It’s been awhile since the last time Anthony Tolliver wore a Timberwolves uniform.

And yes, things have changed. He’s married now, with kids. Last time he lived in Uptown. Now he’s in the suburbs.

“A lot of life has happened,” Tolliver said Monday, at Wolves’ media day.

And, in Tolliver’s case, his game has developed. The 6-8 forward was with the Wolves for two seasons starting in the fall of 2010. He was a part of two teams that combined for 43 wins in two seasons, four fewer than the Wolves had last season.

This time around Tolliver figures to be a part of an improved second unit for a team determined to take another step despite the expected departure of Jimmy Butler.

Tolliver, who signed a one-year contract in the offseason, returns to the Wolves with rather heady three-point statistics. Always serviceable behind the arc, Tolliver took it to a new level last year, setting personal highs for three-pointers attempted (4.6) and made (2.0) per game while shooting 43.6 percent, seventh best in the league.

It was, he said the perfect storm of opportunity and preparation. He’d always felt he could be effective from three. He prepared for it. And he found a coach in Detroit last year, Stan Van Gundy, who let him shoot and thrive.

“I felt it was something I’d have to do to stay relevant,” he said. “To stick around for a long time. It was a combination of freedom, opportunity and preparation. It all came together at once.”

Off the bench for the Pistons, Tolliver attempted and made more three pointers per game than any Timberwolf. Three-point shooting is something Wolves coach Tom Thibodeau has said needs to improve. Tolliver is more than willing to help. When asked whether he felt he’d have the same freedom to shoot the three under Thibodeau, Tolliver smiled.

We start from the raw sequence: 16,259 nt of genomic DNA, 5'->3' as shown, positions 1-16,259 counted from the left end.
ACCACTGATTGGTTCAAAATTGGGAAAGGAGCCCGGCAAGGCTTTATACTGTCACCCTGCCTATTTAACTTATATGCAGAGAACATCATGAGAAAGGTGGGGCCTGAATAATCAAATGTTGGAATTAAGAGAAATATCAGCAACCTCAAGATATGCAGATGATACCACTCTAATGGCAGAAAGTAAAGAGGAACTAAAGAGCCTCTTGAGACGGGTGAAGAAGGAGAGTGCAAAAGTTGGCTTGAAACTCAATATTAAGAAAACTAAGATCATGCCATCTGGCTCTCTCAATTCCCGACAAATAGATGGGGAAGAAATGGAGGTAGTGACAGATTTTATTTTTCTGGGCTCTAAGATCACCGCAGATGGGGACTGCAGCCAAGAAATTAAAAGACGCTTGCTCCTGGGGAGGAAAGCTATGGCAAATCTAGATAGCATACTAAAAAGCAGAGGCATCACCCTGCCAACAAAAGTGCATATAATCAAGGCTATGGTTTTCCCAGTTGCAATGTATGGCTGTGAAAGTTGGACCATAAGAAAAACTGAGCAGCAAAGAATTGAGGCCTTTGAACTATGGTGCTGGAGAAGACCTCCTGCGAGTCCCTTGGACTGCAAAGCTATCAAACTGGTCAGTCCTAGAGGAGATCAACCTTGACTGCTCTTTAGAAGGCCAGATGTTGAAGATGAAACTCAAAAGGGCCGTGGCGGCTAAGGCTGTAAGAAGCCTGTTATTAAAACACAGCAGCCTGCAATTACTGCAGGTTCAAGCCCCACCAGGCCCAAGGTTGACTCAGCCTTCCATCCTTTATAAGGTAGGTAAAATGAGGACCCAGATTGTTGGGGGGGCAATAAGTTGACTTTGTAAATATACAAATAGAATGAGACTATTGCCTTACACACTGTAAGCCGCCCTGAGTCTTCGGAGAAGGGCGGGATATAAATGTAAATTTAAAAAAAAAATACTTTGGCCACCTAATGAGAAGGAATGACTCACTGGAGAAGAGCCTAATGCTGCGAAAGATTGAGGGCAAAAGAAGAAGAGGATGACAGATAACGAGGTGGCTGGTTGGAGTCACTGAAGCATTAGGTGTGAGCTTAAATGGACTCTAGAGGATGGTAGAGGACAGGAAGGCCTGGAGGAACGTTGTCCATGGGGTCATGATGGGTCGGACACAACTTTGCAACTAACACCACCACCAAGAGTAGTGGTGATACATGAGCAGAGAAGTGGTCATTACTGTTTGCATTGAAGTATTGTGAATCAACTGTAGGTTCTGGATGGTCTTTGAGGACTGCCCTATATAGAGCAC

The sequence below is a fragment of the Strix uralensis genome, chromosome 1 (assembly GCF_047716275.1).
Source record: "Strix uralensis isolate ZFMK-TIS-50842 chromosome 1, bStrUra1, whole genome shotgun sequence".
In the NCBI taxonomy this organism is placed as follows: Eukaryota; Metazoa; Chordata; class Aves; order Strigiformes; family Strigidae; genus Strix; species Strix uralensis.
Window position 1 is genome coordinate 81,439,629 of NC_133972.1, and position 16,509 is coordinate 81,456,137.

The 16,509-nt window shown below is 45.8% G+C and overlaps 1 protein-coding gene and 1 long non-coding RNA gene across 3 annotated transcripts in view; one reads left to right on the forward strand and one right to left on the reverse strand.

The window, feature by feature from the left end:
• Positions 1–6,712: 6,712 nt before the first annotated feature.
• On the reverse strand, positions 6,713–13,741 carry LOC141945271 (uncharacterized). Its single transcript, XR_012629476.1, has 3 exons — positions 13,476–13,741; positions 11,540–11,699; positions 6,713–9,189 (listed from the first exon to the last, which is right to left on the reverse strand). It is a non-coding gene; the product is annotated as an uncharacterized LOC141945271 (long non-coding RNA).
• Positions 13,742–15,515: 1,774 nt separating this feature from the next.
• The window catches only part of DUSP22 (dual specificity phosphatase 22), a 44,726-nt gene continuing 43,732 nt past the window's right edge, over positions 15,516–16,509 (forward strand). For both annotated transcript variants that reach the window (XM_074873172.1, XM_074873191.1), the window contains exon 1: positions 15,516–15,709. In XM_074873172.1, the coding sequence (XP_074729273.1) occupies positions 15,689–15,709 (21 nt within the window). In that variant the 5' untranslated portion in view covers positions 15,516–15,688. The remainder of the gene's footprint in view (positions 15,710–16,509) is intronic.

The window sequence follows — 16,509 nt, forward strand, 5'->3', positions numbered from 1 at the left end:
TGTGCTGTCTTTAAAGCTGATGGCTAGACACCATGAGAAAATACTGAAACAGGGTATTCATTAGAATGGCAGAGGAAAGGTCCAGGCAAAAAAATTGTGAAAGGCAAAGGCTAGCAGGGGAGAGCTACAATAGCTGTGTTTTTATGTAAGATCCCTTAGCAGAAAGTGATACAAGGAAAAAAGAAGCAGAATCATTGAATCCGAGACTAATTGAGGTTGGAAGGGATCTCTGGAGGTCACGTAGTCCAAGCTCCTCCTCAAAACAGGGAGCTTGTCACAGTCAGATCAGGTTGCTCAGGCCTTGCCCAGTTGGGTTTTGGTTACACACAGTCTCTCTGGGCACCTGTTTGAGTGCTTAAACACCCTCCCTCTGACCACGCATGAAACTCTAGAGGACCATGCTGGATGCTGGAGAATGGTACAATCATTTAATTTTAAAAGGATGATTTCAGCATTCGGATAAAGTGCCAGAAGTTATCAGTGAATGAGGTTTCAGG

“If I play, you will see three-pointers put up, period,” he said. “[Thibodeau] knows what he’ll get out of me.”

Changing the world

When it came to a (likely) post-Jimmy Butler era, Karl-Anthony Towns had relatively little to say. When it came to his recent signing of the max, five-year, $190-million contract with the Wolves, he was vague about his discussions with the Wolves — particularly owner Glen Taylor, who also owns the Star Tribune — that preceded it.

But he was pretty effusive when it came to talking about what all the money means for him, for his family. Frankly, for everybody.

“When you’re growing up playing the game of basketball, you’re never thinking about a dollar,” he said. “You’re asking your parents for a pretzel at Papa John’s or a Gatorade at the concession stand. Now you’re presented with a situation where you can take care of generations of your family.”

He talked about his niece and nephew — “Who I almost call my own kids,” he said. He talked about how they’ll be able to go to any college they want, though, smiling, he said he’d “push ’em towards Kentucky.”

But there’s more.

Already active in charities, Towns talked about expanding that effort in Minnesota and in his home of New Jersey, and beyond.

“I’m able to make the world a better place,’ ” Towns said. “So I’m excited.”


• Asked for a behind-the-scenes report on how the team took the news of Butler asking for a trade, forward Gorgui Dieng — never one to stir the pot — just smiled. “That’s why we have a locker room,” he said.

• Justin Patton arrived at media day with a smile and a walking boot. His rookie year was lost to a broken left foot. This year he’s coming off right foot surgery that will keep him out indefinitely. “I’m doing great,” he said. “I’m always in good spirits. When this one happened, honestly, it kind of took me back a little bit. But I have to listen to myself, get ready every day and get through it.”